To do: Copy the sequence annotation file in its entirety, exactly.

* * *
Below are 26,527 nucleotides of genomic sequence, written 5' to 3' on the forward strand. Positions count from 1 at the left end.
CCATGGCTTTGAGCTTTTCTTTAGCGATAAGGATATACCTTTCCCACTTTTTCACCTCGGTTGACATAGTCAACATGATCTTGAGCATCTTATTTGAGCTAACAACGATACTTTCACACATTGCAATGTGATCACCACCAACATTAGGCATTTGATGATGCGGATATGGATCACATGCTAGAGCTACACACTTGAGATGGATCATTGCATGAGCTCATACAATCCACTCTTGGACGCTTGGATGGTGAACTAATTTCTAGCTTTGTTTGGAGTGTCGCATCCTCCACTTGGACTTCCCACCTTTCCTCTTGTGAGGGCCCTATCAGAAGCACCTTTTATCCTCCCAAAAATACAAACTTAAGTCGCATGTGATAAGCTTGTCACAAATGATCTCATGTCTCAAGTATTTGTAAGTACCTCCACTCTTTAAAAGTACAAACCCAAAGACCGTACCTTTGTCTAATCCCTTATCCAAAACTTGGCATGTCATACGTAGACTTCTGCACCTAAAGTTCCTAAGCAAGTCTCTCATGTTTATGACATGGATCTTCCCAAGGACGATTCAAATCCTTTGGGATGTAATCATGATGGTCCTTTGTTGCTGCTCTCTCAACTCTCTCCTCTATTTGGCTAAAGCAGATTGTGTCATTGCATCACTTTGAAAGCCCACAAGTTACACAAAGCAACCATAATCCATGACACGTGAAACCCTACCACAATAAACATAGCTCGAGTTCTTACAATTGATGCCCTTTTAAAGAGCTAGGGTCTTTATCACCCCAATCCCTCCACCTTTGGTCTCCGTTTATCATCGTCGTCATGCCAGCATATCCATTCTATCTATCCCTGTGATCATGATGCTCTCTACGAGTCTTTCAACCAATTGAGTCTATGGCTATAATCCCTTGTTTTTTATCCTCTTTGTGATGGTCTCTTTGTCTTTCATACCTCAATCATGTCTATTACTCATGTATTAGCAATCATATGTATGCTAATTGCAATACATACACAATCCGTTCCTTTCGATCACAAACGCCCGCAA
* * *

Below are 26,527 nucleotides of genomic sequence, written 5' to 3' on the forward strand. Positions count from 1 at the left end.
CCATGGCTTTGAGCTTTTCTTTAGCGATAAGGATATACCTTTCCCACTTTTTCACCTCGGTTGACATAGTCAACATGATCTTGAGCATCTTATTTGAGCTAACAACGATACTTTCACACATTGCAATGTGATCACCACCAACATTAGGCATTTGATGATGCGGATATGGATCACATGCTAGAGCTACACACTTGAGATGGATCATTGCATGAGCTCATACAATCCACTCTTGGACGCTTGGATGGTGAACTAATTTCTAGCTTTGTTTGGAGTGTCGCATCCTCCACTTGGACTTCCCACCTTTCCTCTTGTGAGGGCCCTATCAGAAGCACCTTTTATCCTCCCAAAAATACAAACTTAAGTCGCATGTGATAAGCTTGTCACAAATGATCTCATGTCTCAAGTATTTGTAAGTACCTCCACTCTTTAAAAGTACAAACCCAAAGACCGTACCTTTGTCTAATCCCTTATCCAAAACTTGGCATGTCATACGTAGACTTCTGCACCTAAAGTTCCTAAGCAAGTCTCTCATGTTTATGACATGGATCTTCCCAAGGACGATTCAAATCCTTTGGGATGTAATCATGATGGTCCTTTGTTGCTGCTCTCTCAACTCTCTCCTCTATTTGGCTAAAGCAGATTGTGTCATTGCATCACTTTGAAAGCCCACAAGTTACACAAAGCAACCATAATCCATGACACGTGAAACCCTACCACAATAAACATAGCTCGAGTTCTTACAATTGATGCCCTTTTAAAGAGCTAGGGTCTTTATCACCCCAATCCCTCCACCTTTGGTCTCCGTTTATCATCGTCGTCATGCCAGCATATCCATTCTATCTATCCCTGTGATCATGATGCTCTCTACGAGTCTTTCAACCAATTGAGTCTATGGCTATAATCCCTTGTTTTTTATCCTCTTTGTGATGGTCTCTTTGTCTTTCATACCTCAATCATGTCTATTACTCATGTATTAGCAATCATATGTATGCTAATTGCAATACATACACAATCCGTTCCTTTCGATCACAAACGCCCGCAA